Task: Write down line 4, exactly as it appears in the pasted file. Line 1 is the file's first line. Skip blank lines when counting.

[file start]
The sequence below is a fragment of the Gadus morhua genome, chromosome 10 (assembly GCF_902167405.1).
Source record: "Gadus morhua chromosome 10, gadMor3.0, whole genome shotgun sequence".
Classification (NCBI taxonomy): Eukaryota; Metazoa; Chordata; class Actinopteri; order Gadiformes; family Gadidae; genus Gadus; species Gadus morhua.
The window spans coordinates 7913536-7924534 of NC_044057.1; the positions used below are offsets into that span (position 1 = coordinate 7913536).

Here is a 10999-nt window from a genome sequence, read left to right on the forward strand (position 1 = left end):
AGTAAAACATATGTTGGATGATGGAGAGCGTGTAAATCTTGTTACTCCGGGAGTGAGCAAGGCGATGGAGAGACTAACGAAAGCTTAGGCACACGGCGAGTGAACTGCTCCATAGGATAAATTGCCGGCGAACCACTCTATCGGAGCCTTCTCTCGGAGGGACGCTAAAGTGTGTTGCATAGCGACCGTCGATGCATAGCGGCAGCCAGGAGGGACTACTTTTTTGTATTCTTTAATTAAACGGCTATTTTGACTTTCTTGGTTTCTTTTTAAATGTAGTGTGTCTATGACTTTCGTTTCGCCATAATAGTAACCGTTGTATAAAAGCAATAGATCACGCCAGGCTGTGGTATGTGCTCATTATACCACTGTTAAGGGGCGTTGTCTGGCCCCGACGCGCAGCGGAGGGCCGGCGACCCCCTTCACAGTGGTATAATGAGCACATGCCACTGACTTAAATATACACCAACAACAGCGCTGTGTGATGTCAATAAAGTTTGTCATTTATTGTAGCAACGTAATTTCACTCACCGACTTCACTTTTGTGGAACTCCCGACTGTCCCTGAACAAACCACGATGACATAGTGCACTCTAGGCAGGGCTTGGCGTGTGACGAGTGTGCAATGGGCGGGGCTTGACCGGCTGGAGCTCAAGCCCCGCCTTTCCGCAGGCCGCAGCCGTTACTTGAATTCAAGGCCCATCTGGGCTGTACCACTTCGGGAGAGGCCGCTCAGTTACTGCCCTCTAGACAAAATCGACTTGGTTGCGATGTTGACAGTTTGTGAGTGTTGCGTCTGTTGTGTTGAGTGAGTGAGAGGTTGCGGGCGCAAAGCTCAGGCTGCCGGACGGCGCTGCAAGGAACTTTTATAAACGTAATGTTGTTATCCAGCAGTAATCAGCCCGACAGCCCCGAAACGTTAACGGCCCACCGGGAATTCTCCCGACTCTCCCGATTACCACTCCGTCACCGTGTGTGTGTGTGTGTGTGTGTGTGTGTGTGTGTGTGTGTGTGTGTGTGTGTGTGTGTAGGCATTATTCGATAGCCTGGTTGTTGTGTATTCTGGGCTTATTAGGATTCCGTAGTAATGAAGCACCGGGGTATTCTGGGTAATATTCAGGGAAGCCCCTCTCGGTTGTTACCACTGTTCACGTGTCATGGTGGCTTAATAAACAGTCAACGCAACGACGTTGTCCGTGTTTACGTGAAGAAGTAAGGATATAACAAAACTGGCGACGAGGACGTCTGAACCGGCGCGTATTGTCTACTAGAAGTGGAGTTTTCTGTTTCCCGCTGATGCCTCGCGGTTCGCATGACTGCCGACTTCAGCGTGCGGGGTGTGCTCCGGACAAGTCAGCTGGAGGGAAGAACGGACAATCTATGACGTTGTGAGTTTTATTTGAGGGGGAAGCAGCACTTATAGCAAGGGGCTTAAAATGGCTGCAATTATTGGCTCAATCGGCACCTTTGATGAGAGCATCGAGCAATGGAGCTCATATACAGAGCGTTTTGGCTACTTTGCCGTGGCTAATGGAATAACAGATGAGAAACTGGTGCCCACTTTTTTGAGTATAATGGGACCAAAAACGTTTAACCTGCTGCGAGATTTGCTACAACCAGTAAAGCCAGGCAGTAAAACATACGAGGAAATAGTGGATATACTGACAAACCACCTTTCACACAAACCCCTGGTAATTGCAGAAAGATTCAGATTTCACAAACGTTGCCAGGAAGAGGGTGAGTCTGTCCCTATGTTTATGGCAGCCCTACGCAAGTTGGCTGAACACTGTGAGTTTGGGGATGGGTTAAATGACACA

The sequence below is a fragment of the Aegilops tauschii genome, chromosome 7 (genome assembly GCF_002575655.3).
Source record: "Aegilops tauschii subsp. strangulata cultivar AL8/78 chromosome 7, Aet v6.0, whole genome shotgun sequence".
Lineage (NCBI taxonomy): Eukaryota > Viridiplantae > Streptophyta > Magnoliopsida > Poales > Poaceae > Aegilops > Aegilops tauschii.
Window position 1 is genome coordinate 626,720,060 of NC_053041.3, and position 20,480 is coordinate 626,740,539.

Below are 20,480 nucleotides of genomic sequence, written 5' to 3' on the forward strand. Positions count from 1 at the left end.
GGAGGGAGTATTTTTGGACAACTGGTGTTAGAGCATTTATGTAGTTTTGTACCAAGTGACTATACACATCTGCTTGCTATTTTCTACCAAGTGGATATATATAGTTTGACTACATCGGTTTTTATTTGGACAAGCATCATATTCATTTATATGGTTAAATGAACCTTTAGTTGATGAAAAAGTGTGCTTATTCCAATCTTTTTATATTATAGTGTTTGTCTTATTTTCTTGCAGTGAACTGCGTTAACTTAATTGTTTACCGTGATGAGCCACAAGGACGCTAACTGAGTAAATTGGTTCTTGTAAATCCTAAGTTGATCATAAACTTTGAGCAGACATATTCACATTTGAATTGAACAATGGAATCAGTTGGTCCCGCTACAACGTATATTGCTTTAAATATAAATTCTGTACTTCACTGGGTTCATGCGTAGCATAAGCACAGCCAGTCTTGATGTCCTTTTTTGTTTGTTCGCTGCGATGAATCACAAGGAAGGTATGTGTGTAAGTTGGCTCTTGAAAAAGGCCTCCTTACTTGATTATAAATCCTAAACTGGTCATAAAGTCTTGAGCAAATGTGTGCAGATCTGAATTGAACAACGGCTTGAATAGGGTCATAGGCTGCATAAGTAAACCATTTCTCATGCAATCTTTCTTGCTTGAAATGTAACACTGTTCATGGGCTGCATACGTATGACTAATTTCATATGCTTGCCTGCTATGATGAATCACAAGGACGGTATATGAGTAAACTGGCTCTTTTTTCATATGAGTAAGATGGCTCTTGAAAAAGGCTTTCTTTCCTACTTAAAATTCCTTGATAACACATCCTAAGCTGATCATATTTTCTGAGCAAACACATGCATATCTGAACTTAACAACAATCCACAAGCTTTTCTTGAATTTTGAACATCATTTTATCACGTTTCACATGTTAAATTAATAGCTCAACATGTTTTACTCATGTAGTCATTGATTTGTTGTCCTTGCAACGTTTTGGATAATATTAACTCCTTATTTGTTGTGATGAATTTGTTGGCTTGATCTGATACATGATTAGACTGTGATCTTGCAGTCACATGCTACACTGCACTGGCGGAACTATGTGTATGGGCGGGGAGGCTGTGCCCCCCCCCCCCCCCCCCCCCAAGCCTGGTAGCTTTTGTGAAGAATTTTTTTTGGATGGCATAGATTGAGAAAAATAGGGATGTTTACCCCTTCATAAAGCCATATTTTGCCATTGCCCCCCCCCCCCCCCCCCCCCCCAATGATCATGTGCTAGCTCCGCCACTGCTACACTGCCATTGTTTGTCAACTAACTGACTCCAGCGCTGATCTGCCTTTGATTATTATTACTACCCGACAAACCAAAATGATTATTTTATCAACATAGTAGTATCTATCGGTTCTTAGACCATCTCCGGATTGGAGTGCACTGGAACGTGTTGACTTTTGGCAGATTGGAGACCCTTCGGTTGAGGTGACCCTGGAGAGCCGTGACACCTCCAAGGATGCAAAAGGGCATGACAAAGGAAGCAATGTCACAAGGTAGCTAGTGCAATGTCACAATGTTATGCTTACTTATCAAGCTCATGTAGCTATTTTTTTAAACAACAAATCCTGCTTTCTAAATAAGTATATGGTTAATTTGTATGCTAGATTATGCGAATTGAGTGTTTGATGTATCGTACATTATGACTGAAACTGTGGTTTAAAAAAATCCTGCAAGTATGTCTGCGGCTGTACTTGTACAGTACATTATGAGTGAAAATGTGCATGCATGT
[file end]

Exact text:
The window spans coordinates 7913536-7924534 of NC_044057.1; the positions used below are offsets into that span (position 1 = coordinate 7913536).